Strap up.Go to the edge of the hill and sit down with your board perpendicular to the slope. This makes your board act as “brake” to keep you from sliding.
- Put your rear boot into its binding. Make sure the bindings are snug and secure.
- If you can move your foot while in the binding, or pull your heel up from the base, it's too loose.
- Double check your lead foot and leash, and ensure they're secure as well.
- Put your rear boot into its binding. Make sure the bindings are snug and secure.
Head downhill.Now that you're strapped in, you're ready to ride. Stand up anddon'tturn your snowboard so that the lead end of the board is pointing down the hill. Learn to slip down the fall line sideways first. Once you can control the speed and stop - sit down, roll over and learn to control the speed and stop on the front edge.
- To move to the side, shift some of your body weight to one of your feet, use that foot as a pedal to turn more or less downhill. Learn to control your movement direction while keeping most of your weight on that foot.
- Keep your knees slightly bent and your back straight to maintain balance as you gather speed.
Practice garlands.It's important to know how to control your speed, and turning is the only way to do this while you're on the slope. Garland is a turn without the edge change. When you can do garlands on both front and back edges - you might ask someone to assist you when trying your first full turn with an edge change. If you will proceed to full turns with an edge change without practicing garlands, you might end up with an incorrect technique ("sweeping with back foot") as displayed in the image above. That will stop you from progressing in the future, and fixing incorrect technique might take up to 10 times longer than learning from scratch.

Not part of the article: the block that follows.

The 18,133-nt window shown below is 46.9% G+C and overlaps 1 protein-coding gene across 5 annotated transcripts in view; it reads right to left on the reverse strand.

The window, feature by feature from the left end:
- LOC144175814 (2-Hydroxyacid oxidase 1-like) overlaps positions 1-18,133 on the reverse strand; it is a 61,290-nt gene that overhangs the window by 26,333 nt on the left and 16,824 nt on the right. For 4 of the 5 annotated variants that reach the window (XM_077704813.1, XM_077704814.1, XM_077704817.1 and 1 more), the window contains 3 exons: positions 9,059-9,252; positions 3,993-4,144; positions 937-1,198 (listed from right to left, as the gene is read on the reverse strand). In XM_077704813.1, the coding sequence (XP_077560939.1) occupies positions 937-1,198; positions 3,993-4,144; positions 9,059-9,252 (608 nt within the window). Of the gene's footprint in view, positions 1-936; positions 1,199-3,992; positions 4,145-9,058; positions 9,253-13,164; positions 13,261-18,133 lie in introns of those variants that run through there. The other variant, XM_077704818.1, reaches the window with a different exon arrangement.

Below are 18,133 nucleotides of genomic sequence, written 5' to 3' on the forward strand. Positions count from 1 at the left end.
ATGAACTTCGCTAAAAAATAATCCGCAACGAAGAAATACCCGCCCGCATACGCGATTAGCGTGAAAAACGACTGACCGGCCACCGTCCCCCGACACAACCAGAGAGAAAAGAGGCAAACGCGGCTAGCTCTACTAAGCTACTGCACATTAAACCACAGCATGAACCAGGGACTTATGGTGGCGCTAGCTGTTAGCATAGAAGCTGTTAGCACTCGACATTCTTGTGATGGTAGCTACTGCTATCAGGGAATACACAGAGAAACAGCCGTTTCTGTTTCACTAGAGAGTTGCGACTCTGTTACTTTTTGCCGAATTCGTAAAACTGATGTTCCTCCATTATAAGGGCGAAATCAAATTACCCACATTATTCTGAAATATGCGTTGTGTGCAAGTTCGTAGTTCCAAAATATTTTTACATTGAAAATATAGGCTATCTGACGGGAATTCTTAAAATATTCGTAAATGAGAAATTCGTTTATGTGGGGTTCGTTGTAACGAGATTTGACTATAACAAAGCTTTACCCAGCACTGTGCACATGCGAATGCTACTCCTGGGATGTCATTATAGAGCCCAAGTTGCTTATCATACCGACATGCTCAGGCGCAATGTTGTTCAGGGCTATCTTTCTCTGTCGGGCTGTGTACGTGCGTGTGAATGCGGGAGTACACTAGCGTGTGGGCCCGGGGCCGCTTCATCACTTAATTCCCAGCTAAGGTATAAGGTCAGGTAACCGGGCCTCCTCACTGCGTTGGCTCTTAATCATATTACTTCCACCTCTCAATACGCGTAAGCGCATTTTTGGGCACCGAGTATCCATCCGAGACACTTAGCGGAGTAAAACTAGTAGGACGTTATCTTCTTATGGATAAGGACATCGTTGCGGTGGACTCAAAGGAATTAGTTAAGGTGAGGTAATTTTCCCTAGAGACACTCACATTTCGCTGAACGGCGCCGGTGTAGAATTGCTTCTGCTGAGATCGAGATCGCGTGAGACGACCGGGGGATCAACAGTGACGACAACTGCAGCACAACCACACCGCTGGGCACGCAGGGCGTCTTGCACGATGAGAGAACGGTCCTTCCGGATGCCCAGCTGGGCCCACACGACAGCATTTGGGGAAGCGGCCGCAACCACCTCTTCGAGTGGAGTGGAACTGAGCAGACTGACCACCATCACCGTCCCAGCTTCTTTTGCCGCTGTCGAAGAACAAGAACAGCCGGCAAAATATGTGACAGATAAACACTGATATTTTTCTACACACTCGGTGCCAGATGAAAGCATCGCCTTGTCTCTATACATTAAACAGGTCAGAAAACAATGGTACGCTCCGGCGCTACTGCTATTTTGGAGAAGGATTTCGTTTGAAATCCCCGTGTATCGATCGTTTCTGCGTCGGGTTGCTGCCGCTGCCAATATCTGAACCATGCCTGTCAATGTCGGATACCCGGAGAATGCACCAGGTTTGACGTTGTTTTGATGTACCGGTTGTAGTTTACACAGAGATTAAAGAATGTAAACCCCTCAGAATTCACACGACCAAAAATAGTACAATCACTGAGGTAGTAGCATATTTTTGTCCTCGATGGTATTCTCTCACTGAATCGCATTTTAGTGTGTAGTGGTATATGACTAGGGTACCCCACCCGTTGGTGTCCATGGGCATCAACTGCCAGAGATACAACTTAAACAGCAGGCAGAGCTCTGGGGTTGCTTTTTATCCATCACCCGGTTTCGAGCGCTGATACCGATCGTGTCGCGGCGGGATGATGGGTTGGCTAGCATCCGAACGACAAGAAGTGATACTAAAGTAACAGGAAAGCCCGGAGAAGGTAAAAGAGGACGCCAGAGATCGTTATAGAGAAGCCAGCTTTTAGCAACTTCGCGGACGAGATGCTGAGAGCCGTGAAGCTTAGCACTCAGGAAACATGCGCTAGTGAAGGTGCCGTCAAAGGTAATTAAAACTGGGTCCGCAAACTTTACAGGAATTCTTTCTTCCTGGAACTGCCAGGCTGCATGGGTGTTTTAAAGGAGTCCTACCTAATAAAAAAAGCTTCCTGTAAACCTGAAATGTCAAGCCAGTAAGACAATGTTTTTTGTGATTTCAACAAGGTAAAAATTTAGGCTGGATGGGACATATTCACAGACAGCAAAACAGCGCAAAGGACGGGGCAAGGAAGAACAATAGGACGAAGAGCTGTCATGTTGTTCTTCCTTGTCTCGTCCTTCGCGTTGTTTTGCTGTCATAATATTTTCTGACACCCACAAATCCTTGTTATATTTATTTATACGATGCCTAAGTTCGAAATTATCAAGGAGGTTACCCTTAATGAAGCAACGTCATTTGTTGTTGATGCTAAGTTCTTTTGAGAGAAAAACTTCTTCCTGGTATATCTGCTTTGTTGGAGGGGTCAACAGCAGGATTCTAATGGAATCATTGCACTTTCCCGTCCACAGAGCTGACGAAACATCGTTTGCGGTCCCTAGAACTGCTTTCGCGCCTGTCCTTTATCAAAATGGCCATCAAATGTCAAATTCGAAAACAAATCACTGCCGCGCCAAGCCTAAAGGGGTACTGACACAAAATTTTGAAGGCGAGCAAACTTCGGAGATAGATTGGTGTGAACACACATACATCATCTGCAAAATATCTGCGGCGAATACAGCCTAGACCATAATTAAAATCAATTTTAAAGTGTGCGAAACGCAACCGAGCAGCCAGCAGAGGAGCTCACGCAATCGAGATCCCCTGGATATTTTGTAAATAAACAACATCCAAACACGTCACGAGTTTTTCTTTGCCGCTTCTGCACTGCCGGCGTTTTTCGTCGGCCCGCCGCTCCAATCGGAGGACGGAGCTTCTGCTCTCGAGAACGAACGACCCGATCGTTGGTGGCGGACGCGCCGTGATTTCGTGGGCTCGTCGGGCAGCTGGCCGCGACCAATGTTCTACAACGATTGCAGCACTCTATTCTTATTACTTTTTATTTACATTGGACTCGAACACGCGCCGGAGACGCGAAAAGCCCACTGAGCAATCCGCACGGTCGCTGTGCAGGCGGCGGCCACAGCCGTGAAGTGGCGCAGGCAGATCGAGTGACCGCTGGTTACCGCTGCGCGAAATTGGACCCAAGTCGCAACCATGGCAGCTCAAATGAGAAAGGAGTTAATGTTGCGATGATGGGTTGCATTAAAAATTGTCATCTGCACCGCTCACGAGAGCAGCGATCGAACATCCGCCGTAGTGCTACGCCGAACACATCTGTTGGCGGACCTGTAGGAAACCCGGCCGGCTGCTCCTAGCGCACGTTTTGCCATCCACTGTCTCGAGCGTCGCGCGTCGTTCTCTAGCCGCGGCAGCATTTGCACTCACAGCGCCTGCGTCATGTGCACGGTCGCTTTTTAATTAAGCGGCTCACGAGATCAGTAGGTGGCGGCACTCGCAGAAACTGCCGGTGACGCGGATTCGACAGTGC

- Lean your body into the side of the slope to put weight on one edge of your snowboard. The edge your feet are pointing towards is the “toe edge;” the edge behind them is the “heel edge.”
- Try both heel and toe edge garlands. You have to be able to do both with a very similar radius. Make sure to control your garland with weight shift (and fine tune with your front foot, using it as "pedal"). It is a good idea to have most of your body weight on a front foot (lean forward) when the board is headed down the fall line. The biggest mistake of all beginners is keeping body weight on back foot. In such case leaning onto heel/toe edge does not make the board turn properly, as if your weight was on both feet. Trying to keep most of your weight on a front foot while heading down the fall line will ensure that your weight is not on your back foot, and after some time it will feel very natural to keep your weight on both feet at all times.
- Use weight shift to control your garlands and turns. While some schools teach to help yourself with shoulder rotation, this method might cover your mistakes, but not fix them. Maintain a straight back and bent knees as you do this, for safety reasons.
Come to a stop.Come to a near-stop, if you prefer; the important thing is to know how to do it. Being able to stop and restart is key to staying safe on the slopes.
- Turn your snowboard so that you're perpendicular to the slope of the mountain. Be sure nobody is bearing down on your position from further up the hill.